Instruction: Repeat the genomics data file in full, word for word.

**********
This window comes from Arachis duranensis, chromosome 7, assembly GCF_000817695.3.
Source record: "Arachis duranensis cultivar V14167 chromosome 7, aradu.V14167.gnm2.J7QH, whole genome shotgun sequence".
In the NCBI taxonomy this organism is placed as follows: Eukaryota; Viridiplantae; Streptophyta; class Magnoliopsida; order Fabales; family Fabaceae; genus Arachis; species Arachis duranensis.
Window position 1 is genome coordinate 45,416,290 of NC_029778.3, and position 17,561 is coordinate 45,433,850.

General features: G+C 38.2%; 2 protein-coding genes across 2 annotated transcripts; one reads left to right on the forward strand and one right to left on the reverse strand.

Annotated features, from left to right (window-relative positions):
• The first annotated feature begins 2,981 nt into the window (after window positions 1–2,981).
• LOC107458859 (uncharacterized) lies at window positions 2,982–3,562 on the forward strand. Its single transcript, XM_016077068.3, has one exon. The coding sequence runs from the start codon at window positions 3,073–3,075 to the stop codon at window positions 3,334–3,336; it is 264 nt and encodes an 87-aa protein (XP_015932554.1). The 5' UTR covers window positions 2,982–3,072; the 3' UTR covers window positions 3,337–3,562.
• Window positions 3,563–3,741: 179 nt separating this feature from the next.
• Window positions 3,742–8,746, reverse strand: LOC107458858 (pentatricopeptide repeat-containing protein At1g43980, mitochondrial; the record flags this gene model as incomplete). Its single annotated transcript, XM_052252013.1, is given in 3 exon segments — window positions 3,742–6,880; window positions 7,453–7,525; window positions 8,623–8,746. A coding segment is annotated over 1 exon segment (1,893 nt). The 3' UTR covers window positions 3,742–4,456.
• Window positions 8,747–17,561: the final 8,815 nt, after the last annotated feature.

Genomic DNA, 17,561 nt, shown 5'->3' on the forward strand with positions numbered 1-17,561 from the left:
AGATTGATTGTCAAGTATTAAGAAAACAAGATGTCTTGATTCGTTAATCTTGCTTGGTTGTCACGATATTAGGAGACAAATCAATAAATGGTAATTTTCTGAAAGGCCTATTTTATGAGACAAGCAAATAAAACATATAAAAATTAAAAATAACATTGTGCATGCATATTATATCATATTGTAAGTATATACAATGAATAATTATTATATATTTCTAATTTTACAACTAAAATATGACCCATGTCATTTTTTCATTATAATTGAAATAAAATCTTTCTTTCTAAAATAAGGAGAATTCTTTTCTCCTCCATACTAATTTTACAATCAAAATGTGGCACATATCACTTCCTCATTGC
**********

This window comes from Arachis duranensis, chromosome 7, assembly GCF_000817695.3.
Source record: "Arachis duranensis cultivar V14167 chromosome 7, aradu.V14167.gnm2.J7QH, whole genome shotgun sequence".
In the NCBI taxonomy this organism is placed as follows: Eukaryota; Viridiplantae; Streptophyta; class Magnoliopsida; order Fabales; family Fabaceae; genus Arachis; species Arachis duranensis.
Window position 1 is genome coordinate 45,416,290 of NC_029778.3, and position 17,561 is coordinate 45,433,850.

General features: G+C 38.2%; 2 protein-coding genes across 2 annotated transcripts; one reads left to right on the forward strand and one right to left on the reverse strand.

Annotated features, from left to right (window-relative positions):
• The first annotated feature begins 2,981 nt into the window (after window positions 1–2,981).
• LOC107458859 (uncharacterized) lies at window positions 2,982–3,562 on the forward strand. Its single transcript, XM_016077068.3, has one exon. The coding sequence runs from the start codon at window positions 3,073–3,075 to the stop codon at window positions 3,334–3,336; it is 264 nt and encodes an 87-aa protein (XP_015932554.1). The 5' UTR covers window positions 2,982–3,072; the 3' UTR covers window positions 3,337–3,562.
• Window positions 3,563–3,741: 179 nt separating this feature from the next.
• Window positions 3,742–8,746, reverse strand: LOC107458858 (pentatricopeptide repeat-containing protein At1g43980, mitochondrial; the record flags this gene model as incomplete). Its single annotated transcript, XM_052252013.1, is given in 3 exon segments — window positions 3,742–6,880; window positions 7,453–7,525; window positions 8,623–8,746. A coding segment is annotated over 1 exon segment (1,893 nt). The 3' UTR covers window positions 3,742–4,456.
• Window positions 8,747–17,561: the final 8,815 nt, after the last annotated feature.

Genomic DNA, 17,561 nt, shown 5'->3' on the forward strand with positions numbered 1-17,561 from the left:
AGATTGATTGTCAAGTATTAAGAAAACAAGATGTCTTGATTCGTTAATCTTGCTTGGTTGTCACGATATTAGGAGACAAATCAATAAATGGTAATTTTCTGAAAGGCCTATTTTATGAGACAAGCAAATAAAACATATAAAAATTAAAAATAACATTGTGCATGCATATTATATCATATTGTAAGTATATACAATGAATAATTATTATATATTTCTAATTTTACAACTAAAATATGACCCATGTCATTTTTTCATTATAATTGAAATAAAATCTTTCTTTCTAAAATAAGGAGAATTCTTTTCTCCTCCATACTAATTTTACAATCAAAATGTGGCACATATCACTTCCTCATTGC